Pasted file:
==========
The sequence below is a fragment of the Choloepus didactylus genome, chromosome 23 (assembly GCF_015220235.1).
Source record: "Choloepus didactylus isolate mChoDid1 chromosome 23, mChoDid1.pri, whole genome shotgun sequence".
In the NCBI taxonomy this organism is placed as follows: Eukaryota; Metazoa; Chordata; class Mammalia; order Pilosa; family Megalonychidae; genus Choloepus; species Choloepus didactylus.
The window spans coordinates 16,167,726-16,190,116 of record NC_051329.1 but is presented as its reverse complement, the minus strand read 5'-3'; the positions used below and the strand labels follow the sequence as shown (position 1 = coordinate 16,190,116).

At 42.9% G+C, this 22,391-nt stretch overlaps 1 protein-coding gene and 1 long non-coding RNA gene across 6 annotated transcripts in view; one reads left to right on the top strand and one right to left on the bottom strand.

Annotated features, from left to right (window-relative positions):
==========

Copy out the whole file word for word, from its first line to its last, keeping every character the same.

The sequence below is a fragment of the Choloepus didactylus genome, chromosome 23 (assembly GCF_015220235.1).
Source record: "Choloepus didactylus isolate mChoDid1 chromosome 23, mChoDid1.pri, whole genome shotgun sequence".
In the NCBI taxonomy this organism is placed as follows: Eukaryota; Metazoa; Chordata; class Mammalia; order Pilosa; family Megalonychidae; genus Choloepus; species Choloepus didactylus.
The window spans coordinates 16,167,726-16,190,116 of record NC_051329.1 but is presented as its reverse complement, the minus strand read 5'-3'; the positions used below and the strand labels follow the sequence as shown (position 1 = coordinate 16,190,116).

At 42.9% G+C, this 22,391-nt stretch overlaps 1 protein-coding gene and 1 long non-coding RNA gene across 6 annotated transcripts in view; one reads left to right on the top strand and one right to left on the bottom strand.

Annotated features, from left to right (window-relative positions):